Question 3 on Paper 2 deals with both of these topics, which are connected in that they both deal with the Cartesian plane. The Cartesian, or coordinated, plane was first introduced by the French mathematician, Decartes, early in the 17th century. This was a major leap forward, as it allowed, for the first time, the power of algebra to be used for dealing with problems in geometry, and, conversely, a geometric interpretation to be put on many algebraic problems. It was this latter use that fascinated Descartes, but our concern nowadays is more with the former.
By the time students start studying Leaving Cert maths, they have normally been dealing with co-ordinate geometry for two to three years. This familiarity leaves most well disposed towards The Line. On this course, the basic formulae and methods from Junior Certificate, e.g., distance, midpoint, slope, equation of a line, area of a triangle, are augmented by a few new formulae and methods. Whereas these command most attention, the more basic ideas should not be neglected.
Transformations, or linear transformations to give them their full title, are functions which map points in the plane to other points in the plane. However, they do so in a very regular and organised way, so that certain properties are always preserved. For example, lines are always mapped to lines, and parallel lines are always mapped to parallel lines. But other properties, e.g., distance, are not necessarily preserved. On our course, we investigate, for specific transformations, such features of points, lines and shapes in the plane under the action of a transformation.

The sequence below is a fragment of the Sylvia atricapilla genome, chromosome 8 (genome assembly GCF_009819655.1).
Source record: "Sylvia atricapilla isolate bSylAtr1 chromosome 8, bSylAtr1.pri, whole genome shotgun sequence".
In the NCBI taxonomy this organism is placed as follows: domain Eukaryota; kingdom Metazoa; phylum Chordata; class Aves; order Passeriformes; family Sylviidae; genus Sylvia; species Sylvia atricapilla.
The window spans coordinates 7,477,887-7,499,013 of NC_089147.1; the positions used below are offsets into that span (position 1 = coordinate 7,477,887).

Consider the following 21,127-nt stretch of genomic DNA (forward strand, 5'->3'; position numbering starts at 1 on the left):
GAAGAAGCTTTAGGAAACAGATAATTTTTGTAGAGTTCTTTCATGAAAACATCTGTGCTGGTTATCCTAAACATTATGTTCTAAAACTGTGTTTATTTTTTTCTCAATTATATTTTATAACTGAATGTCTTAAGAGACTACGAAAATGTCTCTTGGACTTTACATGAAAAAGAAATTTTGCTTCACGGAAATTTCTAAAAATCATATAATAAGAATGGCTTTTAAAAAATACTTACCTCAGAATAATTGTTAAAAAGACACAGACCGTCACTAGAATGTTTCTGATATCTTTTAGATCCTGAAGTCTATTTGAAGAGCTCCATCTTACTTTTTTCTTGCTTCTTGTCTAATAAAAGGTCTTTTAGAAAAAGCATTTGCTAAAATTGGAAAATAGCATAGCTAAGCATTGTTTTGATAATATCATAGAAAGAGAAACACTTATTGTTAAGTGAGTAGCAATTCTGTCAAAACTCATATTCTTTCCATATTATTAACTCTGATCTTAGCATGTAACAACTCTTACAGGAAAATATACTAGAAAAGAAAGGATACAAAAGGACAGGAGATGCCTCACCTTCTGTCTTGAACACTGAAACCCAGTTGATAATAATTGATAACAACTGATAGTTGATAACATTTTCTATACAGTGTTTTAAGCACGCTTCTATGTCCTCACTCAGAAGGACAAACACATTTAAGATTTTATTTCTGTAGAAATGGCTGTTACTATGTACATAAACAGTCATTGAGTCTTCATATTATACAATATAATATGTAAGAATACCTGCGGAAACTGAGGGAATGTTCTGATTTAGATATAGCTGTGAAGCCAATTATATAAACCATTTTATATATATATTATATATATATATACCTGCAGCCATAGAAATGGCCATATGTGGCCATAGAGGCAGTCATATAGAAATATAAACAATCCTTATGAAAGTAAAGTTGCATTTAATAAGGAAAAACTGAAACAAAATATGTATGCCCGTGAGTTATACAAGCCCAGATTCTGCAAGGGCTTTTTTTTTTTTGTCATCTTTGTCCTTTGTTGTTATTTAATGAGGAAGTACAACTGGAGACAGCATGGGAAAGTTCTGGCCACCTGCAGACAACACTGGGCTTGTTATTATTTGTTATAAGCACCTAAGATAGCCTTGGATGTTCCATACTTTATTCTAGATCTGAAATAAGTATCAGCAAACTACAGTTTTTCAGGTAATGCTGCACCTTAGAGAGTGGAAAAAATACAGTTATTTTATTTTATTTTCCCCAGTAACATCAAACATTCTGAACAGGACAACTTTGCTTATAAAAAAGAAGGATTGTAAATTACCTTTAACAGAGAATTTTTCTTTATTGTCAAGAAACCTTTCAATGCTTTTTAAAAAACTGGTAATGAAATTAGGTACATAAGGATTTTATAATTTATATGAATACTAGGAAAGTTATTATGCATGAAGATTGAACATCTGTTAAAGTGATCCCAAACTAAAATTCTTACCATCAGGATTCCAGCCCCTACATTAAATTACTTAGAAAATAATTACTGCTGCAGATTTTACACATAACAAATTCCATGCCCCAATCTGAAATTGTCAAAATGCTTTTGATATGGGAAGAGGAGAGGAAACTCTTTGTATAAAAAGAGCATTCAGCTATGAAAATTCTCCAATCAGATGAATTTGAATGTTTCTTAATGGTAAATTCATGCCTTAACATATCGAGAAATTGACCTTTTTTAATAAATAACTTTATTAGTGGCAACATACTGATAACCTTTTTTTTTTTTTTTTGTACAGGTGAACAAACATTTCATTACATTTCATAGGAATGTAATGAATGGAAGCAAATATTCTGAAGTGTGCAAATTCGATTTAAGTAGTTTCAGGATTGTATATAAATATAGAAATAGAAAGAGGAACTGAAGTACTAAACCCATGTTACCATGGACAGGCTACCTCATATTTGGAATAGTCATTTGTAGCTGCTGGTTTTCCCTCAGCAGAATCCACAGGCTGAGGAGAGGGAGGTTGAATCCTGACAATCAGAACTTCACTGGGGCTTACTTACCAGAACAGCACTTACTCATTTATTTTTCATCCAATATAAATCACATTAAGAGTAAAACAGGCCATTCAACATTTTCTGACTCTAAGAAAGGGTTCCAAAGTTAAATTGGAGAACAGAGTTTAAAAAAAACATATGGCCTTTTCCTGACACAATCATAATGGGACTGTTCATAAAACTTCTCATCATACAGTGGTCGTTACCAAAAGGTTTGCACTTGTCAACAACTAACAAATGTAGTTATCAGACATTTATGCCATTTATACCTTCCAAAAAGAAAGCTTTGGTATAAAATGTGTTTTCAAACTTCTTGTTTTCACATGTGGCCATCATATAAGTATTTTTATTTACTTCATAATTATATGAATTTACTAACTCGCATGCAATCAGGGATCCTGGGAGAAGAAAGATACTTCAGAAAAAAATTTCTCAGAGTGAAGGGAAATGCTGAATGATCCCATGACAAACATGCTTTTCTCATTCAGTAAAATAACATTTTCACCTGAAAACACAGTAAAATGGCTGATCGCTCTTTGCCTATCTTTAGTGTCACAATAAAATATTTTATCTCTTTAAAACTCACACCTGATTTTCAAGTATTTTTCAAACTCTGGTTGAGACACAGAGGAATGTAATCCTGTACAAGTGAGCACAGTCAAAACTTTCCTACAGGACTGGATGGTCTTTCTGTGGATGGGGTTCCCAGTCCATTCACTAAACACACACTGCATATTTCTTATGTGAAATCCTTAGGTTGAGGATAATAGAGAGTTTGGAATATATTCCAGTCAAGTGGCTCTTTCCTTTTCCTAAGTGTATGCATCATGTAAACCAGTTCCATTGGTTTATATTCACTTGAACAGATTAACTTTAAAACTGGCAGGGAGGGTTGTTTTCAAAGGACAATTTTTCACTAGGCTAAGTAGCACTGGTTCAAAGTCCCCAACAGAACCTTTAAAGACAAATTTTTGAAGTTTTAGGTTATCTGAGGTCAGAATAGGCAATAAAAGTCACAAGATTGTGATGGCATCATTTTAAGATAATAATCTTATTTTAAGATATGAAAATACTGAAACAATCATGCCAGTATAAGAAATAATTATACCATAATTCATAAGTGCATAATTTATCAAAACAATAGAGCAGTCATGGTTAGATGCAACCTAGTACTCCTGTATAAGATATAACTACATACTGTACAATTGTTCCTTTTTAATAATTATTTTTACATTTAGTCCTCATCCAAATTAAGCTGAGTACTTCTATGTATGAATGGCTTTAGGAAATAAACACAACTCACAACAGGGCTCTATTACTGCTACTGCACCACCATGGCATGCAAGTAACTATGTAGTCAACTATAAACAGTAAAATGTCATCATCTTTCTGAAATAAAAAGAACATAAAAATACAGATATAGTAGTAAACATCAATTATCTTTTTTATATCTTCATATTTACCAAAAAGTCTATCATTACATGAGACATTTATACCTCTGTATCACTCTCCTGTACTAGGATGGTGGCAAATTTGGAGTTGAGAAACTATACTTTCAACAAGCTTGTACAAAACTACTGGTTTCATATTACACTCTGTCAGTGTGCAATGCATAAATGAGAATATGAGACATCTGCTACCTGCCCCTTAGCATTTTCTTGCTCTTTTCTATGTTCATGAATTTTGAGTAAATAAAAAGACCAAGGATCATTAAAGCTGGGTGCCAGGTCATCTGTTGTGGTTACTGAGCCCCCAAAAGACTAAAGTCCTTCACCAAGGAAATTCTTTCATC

Topic Structure: The Line
The study of The Line for Leaving Cert can be broken down into the following sections:
1. Basic Co-ordinate Geometry Results
2. Leaving Cert Formulae
3. Leaving Cert Methods
Topic Structure: Transformations
The study of Leaving Cert Transformations can be broken down into the following sections:
2. Proofs and Investigations
This 'Linear Transformations' section has a slightly different emphasis than what else appears in the study notes, but interested students will find it useful and perhaps gain additional insight into familiar material.
This excellent link is to an interactive exercise in the equations of lines, converting from one form to another, including parametric, and plotting and recognising lines.